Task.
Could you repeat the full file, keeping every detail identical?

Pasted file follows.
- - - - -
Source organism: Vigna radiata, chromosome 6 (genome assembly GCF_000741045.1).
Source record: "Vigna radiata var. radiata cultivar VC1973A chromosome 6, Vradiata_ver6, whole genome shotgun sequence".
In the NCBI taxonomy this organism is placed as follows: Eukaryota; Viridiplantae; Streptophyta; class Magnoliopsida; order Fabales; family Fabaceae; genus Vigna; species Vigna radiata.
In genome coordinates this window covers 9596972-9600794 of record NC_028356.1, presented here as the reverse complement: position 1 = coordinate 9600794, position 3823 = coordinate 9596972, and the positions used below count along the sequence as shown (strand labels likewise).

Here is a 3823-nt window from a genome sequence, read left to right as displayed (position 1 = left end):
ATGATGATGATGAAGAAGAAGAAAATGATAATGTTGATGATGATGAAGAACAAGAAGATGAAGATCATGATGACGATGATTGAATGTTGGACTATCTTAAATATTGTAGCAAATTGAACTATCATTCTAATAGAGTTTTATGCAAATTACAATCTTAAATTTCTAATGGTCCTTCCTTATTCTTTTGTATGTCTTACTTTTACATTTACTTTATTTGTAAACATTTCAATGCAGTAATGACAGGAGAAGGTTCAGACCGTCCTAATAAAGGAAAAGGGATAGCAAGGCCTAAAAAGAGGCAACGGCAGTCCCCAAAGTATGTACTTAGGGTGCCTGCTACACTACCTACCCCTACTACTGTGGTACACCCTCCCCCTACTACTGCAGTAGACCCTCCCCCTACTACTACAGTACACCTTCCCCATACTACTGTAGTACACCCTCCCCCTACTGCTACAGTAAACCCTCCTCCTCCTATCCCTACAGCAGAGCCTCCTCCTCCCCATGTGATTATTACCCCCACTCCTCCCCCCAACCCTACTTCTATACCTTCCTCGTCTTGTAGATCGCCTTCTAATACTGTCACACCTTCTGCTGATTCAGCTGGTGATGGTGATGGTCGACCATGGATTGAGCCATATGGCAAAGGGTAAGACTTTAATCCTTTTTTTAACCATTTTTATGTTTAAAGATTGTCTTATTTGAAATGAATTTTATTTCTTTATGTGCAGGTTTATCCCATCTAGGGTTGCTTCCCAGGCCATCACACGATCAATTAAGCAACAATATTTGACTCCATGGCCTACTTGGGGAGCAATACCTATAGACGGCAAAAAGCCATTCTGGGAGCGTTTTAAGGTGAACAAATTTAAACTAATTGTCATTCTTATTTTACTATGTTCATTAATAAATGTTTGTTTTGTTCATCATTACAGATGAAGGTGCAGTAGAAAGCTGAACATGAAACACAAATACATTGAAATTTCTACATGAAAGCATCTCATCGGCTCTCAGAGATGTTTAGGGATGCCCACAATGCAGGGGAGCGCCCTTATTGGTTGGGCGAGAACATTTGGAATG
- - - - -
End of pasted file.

Source organism: Vigna radiata, chromosome 6 (genome assembly GCF_000741045.1).
Source record: "Vigna radiata var. radiata cultivar VC1973A chromosome 6, Vradiata_ver6, whole genome shotgun sequence".
In the NCBI taxonomy this organism is placed as follows: Eukaryota; Viridiplantae; Streptophyta; class Magnoliopsida; order Fabales; family Fabaceae; genus Vigna; species Vigna radiata.
In genome coordinates this window covers 9596972-9600794 of record NC_028356.1, presented here as the reverse complement: position 1 = coordinate 9600794, position 3823 = coordinate 9596972, and the positions used below count along the sequence as shown (strand labels likewise).

Here is a 3823-nt window from a genome sequence, read left to right as displayed (position 1 = left end):
ATGATGATGATGAAGAAGAAGAAAATGATAATGTTGATGATGATGAAGAACAAGAAGATGAAGATCATGATGACGATGATTGAATGTTGGACTATCTTAAATATTGTAGCAAATTGAACTATCATTCTAATAGAGTTTTATGCAAATTACAATCTTAAATTTCTAATGGTCCTTCCTTATTCTTTTGTATGTCTTACTTTTACATTTACTTTATTTGTAAACATTTCAATGCAGTAATGACAGGAGAAGGTTCAGACCGTCCTAATAAAGGAAAAGGGATAGCAAGGCCTAAAAAGAGGCAACGGCAGTCCCCAAAGTATGTACTTAGGGTGCCTGCTACACTACCTACCCCTACTACTGTGGTACACCCTCCCCCTACTACTGCAGTAGACCCTCCCCCTACTACTACAGTACACCTTCCCCATACTACTGTAGTACACCCTCCCCCTACTGCTACAGTAAACCCTCCTCCTCCTATCCCTACAGCAGAGCCTCCTCCTCCCCATGTGATTATTACCCCCACTCCTCCCCCCAACCCTACTTCTATACCTTCCTCGTCTTGTAGATCGCCTTCTAATACTGTCACACCTTCTGCTGATTCAGCTGGTGATGGTGATGGTCGACCATGGATTGAGCCATATGGCAAAGGGTAAGACTTTAATCCTTTTTTTAACCATTTTTATGTTTAAAGATTGTCTTATTTGAAATGAATTTTATTTCTTTATGTGCAGGTTTATCCCATCTAGGGTTGCTTCCCAGGCCATCACACGATCAATTAAGCAACAATATTTGACTCCATGGCCTACTTGGGGAGCAATACCTATAGACGGCAAAAAGCCATTCTGGGAGCGTTTTAAGGTGAACAAATTTAAACTAATTGTCATTCTTATTTTACTATGTTCATTAATAAATGTTTGTTTTGTTCATCATTACAGATGAAGGTGCAGTAGAAAGCTGAACATGAAACACAAATACATTGAAATTTCTACATGAAAGCATCTCATCGGCTCTCAGAGATGTTTAGGGATGCCCACAATGCAGGGGAGCGCCCTTATTGGTTGGGCGAGAACATTTGGAATG